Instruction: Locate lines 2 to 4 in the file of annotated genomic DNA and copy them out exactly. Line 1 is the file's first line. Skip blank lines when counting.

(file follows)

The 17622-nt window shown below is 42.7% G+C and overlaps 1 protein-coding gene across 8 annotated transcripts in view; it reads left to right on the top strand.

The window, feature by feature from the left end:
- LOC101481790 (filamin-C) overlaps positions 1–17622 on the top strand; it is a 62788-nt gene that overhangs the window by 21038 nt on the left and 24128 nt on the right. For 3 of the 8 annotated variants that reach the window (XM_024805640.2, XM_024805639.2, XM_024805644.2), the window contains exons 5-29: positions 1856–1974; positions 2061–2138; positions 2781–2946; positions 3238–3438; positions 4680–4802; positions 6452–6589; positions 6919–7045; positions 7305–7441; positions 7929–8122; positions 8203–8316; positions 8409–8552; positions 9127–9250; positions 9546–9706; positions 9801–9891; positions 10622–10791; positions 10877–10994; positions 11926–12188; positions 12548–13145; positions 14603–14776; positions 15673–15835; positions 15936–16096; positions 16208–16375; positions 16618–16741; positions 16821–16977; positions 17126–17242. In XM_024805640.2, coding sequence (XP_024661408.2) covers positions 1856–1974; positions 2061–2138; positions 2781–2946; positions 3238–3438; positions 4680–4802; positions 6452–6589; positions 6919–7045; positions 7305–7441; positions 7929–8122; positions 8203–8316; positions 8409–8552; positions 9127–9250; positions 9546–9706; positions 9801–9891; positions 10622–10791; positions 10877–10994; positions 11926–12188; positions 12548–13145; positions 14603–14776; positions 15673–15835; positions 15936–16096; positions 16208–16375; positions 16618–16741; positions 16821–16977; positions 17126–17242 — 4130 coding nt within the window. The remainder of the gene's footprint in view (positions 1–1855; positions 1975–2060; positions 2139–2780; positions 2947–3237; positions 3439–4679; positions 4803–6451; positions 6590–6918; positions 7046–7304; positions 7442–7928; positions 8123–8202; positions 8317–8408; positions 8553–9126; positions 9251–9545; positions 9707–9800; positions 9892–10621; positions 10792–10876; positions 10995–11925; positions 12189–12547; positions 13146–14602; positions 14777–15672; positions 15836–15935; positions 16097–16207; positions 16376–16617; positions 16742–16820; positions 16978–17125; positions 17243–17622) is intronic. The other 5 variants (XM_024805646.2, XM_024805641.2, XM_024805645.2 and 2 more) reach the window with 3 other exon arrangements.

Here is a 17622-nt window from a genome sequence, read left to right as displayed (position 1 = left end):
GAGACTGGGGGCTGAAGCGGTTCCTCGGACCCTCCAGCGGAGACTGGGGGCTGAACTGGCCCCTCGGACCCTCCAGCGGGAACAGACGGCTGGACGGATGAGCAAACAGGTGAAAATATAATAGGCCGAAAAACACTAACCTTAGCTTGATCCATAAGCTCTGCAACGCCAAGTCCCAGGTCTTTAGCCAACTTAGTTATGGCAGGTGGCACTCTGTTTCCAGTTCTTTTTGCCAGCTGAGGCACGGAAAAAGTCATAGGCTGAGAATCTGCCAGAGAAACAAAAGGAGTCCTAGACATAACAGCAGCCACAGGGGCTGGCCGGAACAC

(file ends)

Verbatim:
The window, feature by feature from the left end:
- LOC101481790 (filamin-C) overlaps positions 1–17622 on the top strand; it is a 62788-nt gene that overhangs the window by 21038 nt on the left and 24128 nt on the right. For 3 of the 8 annotated variants that reach the window (XM_024805640.2, XM_024805639.2, XM_024805644.2), the window contains exons 5-29: positions 1856–1974; positions 2061–2138; positions 2781–2946; positions 3238–3438; positions 4680–4802; positions 6452–6589; positions 6919–7045; positions 7305–7441; positions 7929–8122; positions 8203–8316; positions 8409–8552; positions 9127–9250; positions 9546–9706; positions 9801–9891; positions 10622–10791; positions 10877–10994; positions 11926–12188; positions 12548–13145; positions 14603–14776; positions 15673–15835; positions 15936–16096; positions 16208–16375; positions 16618–16741; positions 16821–16977; positions 17126–17242. In XM_024805640.2, coding sequence (XP_024661408.2) covers positions 1856–1974; positions 2061–2138; positions 2781–2946; positions 3238–3438; positions 4680–4802; positions 6452–6589; positions 6919–7045; positions 7305–7441; positions 7929–8122; positions 8203–8316; positions 8409–8552; positions 9127–9250; positions 9546–9706; positions 9801–9891; positions 10622–10791; positions 10877–10994; positions 11926–12188; positions 12548–13145; positions 14603–14776; positions 15673–15835; positions 15936–16096; positions 16208–16375; positions 16618–16741; positions 16821–16977; positions 17126–17242 — 4130 coding nt within the window. The remainder of the gene's footprint in view (positions 1–1855; positions 1975–2060; positions 2139–2780; positions 2947–3237; positions 3439–4679; positions 4803–6451; positions 6590–6918; positions 7046–7304; positions 7442–7928; positions 8123–8202; positions 8317–8408; positions 8553–9126; positions 9251–9545; positions 9707–9800; positions 9892–10621; positions 10792–10876; positions 10995–11925; positions 12189–12547; positions 13146–14602; positions 14777–15672; positions 15836–15935; positions 16097–16207; positions 16376–16617; positions 16742–16820; positions 16978–17125; positions 17243–17622) is intronic. The other 5 variants (XM_024805646.2, XM_024805641.2, XM_024805645.2 and 2 more) reach the window with 3 other exon arrangements.

Here is a 17622-nt window from a genome sequence, read left to right as displayed (position 1 = left end):